After the warm-up shows in Halifax and Carlisle, last night (June 15) was the first full Stone Roses concert for three years – and it was a joyful celebration.
Anyone who wanted to see one of music’s most unlikely comebacks had ample chance to do so on their mammoth reunion tour of 2012-13. The sight of Brown, Squire, Mani and Reni together again on stage after over 20 years? That was enough to make a statue cry. But what was the point of these fresh shows at Manchester’s Etihad Stadium? Just to get more cash? Er, no.
In 2016, The Stone Roses remain unbeatable at bringing people together. Manchester’s trams were taken over by people yelling 'I Wanna Be Adored' in anticipation, and that feeling of belonging was one the band delivered again.
Whole tram from Piccadilly to etihad singing I wanna be adored and water fall is amazing— Jess (@Jesshutton_) June 15, 2016
They walked on with the minimum of fuss – there was never going to be Muse levels of theatricality. Instead, Squire and Mani stood on their respective sides of the stage and Reni looked like he was at home in his garage practicing, not giving the slightest of fucks that thousands were watching the greatest drummer of his and most other generations in action. (Shoutout here to Squire’s hair, too, which is looking magnificent.)
And Ian Brown? So much attention focuses on his often wayward voice that it’s easy to forget he’s a sublime frontman. Belligerent, the perfect leader of a classic musical gang, Brown loped across the stage still carrying a sense of danger and mischief all the best performers need. His voice held up just fine throughout.
First on the setlist, of course, came their best anticipation-builder – ‘I Wanna Be Adored’ – which had fans immediately clambering on their mates’ shoulders. It took a couple of songs to really warm up, rendering 'Sally Cinnamon' shaky, but by the welcome return of '(Song For My) Sugar Spun Sister' to the Roses’ set six songs in, Brown’s voice was as confident as his moves.
In a 20-song, 100-minute show, there was room for further surprises. 'Bye Bye Badman', prefaced with a dedication to “human beings posing as policemen”, was as feral as it is on record, while 'Begging You' remains the Roses’ most under-rated groove, Mani and Reni locking together blissfully. The crowd fully went for it in the final stretch, begun by ‘All for One’ and revved up by ‘Made of Stone’.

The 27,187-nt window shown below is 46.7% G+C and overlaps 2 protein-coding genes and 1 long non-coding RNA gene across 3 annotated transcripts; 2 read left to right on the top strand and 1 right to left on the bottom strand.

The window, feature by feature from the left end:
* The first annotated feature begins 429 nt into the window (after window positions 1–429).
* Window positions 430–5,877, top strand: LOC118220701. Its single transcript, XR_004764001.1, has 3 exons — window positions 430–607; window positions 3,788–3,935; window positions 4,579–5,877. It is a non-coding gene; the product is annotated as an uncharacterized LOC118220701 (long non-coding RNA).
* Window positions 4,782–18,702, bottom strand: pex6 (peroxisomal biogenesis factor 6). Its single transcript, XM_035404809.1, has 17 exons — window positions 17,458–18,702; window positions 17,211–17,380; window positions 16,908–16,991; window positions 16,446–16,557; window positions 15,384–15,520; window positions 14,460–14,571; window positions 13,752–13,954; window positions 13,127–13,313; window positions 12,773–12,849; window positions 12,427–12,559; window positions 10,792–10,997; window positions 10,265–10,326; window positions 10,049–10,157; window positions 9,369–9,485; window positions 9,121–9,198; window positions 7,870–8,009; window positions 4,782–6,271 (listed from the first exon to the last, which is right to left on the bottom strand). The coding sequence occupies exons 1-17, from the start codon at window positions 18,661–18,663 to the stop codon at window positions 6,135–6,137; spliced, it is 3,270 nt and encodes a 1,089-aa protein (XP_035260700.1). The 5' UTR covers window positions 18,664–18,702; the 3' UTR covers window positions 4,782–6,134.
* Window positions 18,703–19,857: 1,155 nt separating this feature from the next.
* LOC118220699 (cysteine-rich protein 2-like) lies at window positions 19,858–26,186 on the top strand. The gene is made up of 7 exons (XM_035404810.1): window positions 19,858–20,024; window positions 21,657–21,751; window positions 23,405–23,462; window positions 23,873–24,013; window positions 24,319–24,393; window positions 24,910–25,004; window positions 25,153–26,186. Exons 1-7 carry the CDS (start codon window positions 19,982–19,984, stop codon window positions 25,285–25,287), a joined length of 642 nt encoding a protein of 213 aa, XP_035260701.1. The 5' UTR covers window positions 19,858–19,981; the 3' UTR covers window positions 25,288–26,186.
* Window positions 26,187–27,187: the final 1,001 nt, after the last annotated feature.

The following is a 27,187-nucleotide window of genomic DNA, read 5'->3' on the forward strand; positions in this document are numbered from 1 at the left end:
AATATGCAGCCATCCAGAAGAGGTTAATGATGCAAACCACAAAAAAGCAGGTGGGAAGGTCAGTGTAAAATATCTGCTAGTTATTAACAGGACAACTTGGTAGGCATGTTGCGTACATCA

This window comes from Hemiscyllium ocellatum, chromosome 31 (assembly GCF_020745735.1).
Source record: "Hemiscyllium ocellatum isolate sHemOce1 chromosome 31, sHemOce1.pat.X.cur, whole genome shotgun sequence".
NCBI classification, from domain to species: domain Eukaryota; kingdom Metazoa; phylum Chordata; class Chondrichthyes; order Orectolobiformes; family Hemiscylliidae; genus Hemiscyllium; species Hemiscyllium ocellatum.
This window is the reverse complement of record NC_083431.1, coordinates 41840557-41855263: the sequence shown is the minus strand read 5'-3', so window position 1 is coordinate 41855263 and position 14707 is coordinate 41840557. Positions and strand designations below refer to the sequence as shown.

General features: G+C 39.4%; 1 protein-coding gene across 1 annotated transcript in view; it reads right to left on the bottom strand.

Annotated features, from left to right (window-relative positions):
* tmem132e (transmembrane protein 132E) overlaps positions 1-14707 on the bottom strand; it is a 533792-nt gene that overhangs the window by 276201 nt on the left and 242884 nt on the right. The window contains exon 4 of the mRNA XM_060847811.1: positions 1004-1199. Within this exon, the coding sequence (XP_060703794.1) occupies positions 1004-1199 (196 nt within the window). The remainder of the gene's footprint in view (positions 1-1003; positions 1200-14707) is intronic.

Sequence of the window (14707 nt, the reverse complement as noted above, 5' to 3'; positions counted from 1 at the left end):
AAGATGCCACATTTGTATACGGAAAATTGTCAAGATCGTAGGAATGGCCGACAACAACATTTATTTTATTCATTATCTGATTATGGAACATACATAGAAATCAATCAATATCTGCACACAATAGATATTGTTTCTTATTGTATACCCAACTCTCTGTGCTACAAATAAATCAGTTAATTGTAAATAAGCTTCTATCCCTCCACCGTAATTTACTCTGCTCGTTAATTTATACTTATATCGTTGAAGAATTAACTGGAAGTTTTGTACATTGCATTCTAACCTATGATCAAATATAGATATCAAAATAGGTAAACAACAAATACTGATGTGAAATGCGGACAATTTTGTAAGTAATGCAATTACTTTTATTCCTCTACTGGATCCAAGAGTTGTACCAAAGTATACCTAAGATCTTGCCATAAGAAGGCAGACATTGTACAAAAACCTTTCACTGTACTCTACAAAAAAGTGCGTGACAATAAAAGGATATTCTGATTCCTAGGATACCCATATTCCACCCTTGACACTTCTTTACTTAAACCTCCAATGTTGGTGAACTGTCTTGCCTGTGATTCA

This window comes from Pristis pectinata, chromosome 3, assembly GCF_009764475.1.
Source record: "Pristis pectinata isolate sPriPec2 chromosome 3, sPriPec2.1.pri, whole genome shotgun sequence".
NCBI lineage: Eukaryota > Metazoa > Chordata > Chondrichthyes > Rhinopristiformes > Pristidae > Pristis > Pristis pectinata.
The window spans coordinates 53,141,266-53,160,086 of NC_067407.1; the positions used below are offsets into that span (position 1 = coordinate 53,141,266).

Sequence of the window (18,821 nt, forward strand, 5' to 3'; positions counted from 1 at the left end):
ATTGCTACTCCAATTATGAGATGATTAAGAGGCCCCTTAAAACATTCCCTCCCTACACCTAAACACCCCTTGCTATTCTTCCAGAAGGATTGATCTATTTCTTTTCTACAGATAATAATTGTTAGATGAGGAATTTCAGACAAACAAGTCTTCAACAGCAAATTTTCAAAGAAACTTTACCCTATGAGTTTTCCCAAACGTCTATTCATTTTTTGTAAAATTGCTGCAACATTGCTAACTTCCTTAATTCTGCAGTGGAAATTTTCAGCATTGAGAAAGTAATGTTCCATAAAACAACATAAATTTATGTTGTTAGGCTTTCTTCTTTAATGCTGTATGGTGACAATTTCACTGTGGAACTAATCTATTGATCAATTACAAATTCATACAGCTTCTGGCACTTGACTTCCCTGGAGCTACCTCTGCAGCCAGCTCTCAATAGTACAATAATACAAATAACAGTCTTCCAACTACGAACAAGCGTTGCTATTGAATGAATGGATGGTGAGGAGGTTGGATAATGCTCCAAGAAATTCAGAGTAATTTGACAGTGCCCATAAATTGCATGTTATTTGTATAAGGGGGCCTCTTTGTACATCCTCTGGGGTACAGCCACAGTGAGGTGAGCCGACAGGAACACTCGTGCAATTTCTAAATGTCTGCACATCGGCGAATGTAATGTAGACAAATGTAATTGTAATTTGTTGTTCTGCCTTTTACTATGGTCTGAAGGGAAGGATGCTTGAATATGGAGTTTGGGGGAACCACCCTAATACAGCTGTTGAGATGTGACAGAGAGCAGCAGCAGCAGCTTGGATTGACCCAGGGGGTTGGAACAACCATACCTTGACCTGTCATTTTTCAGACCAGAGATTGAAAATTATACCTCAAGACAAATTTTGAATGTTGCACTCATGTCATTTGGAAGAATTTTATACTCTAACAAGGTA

'All For One' itself, the band’s first single in 21 years, is a real success live. Since its release, it’s divided opinion, but one thing is undeniable: it’s an absolute beast in a stadium. Its simplicity makes it the perfect singalong, and everyone present took full advantage to holler it back at Brown, who indulged in some hilarious thumbs-in-the-belt-buckle ironic dad dancing. Then there was ‘This Is The One’, played especially for David Beckham, who was wearing a bucket hat (classic) and got to meet the band at the stadium too.
Indeed, the night’s only disappointment was that 'Beautiful Thing' wasn't played. It’s up there with 'Fools Gold' and inevitable closer 'I Am The Resurrection' for lithe, totemic jams. Instead, after 'Resurrection', the studio version was blasted over the PA. Surely a lesser song like 'Don’t Stop' or 'Elizabeth My Dear' could make way?
But that’s a minor gripe. Now that they’ve been together again for five years, any recriminations and rustiness have long since vanished. The flurry of hugs between the band celebrated the fact the Roses are playing better together on stage since before Spike Island.
Whether there’ll ever be a full new album remains unclear. What is certain is this is a valid comeback. When the biggest concern is how bad Mani looks dressed all in white, you know The Stone Roses are still what the world’s been waiting for.